In this excerpt, Jesus warns us that at the Last Day his chosen ones, the Elect of God, will be gathered up by angels for salvation. (As for those not chosen, well, we have heard about what happens to them—and it isn’t good!) Precisely when this Day of Judgment will occur even Jesus doesn’t know. And so he urgently counsels his followers to keep awake and to be spiritually prepared at all times. Think of this scripture as something akin to those blaring alerts from the Emergency Alert System you regularly get on your TV.
For a couple of centuries, Christians managed to maintain that sense of urgency, that expectation that the Last Day was at hand. But to be quite honest, it’s been 2000 years since the emergency broadcast was first aired, and we’ve stopped paying close attention! But even if the Second Coming of Christ does not occur in our lifetimes, the fact is that all of us will eventually face our Maker and be judged. St. Benedict of Nursia, in the Rule of his order, tells his novices, “Live in fear of Judgment Day and have a great horror of Hell. Yearn for everlasting life with holy desire. Day by day remind yourself that you are going to die.” Now at first, this advice seems a bit morbid. And for people struggling with depression, it may not be very good advice. But for those who are able, there is wisdom in contemplating one’s ultimate fate each and every day. If we truly thought we had only this one day to set things right with God and our neighbor—what might we do differently? I suspect we might start doing what we should have been doing all along!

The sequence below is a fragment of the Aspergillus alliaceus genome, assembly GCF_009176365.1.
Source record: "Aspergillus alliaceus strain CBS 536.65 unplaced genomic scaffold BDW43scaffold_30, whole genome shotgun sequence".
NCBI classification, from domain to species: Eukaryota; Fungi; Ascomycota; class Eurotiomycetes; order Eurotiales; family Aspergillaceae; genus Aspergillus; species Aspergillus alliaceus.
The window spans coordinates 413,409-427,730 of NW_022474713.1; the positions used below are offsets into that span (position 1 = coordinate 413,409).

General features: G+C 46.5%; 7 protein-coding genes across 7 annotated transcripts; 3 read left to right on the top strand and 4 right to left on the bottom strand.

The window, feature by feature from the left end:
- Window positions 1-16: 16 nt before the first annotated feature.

Now, if you’ve been paying attention in church, you already know what God expects of us. For the Scriptures have given us plenty of guidance in this regard. We have the Beatitudes from the Sermon on the Mount: to be poor in spirit, to hunger and thirst for righteousness, to be pure in heart, to be peacemakers…. We have Jesus’ advice to keep the three traditional Jewish acts of piety: to pray, to fast, and to give alms. We have the hidden commandment in the Lord’s Prayer: to forgive others their trespasses. We have the continuing guidance of the Ten Commandments. And finally, we have the Summary of the Law: to love God and to love our neighbor.
Admittedly, it takes real effort to maintain righteousness. And it takes attentiveness. It’s so easy to fall asleep spiritually. Going to church every week can get to be a chore, so maybe we begin to go just once a month. The cost of living keeps going up, so maybe we cut back our pledge to the parish. Forgiveness is such hard work, so maybe we decide it would be easier to nurse that grudge. Then there’s the task of daily prayer—it can be so tedious and time-consuming. …And so, little by little, we drift asleep.
Well, wake up, and smell the coffee, folks! Now is the time to prepare for judgment. Now is the time to make things right. Now is the time to put the house in order, “for you do not know when the master of the house will come.”
© 2017 by Darren Miner. All rights reserved. Used by permission.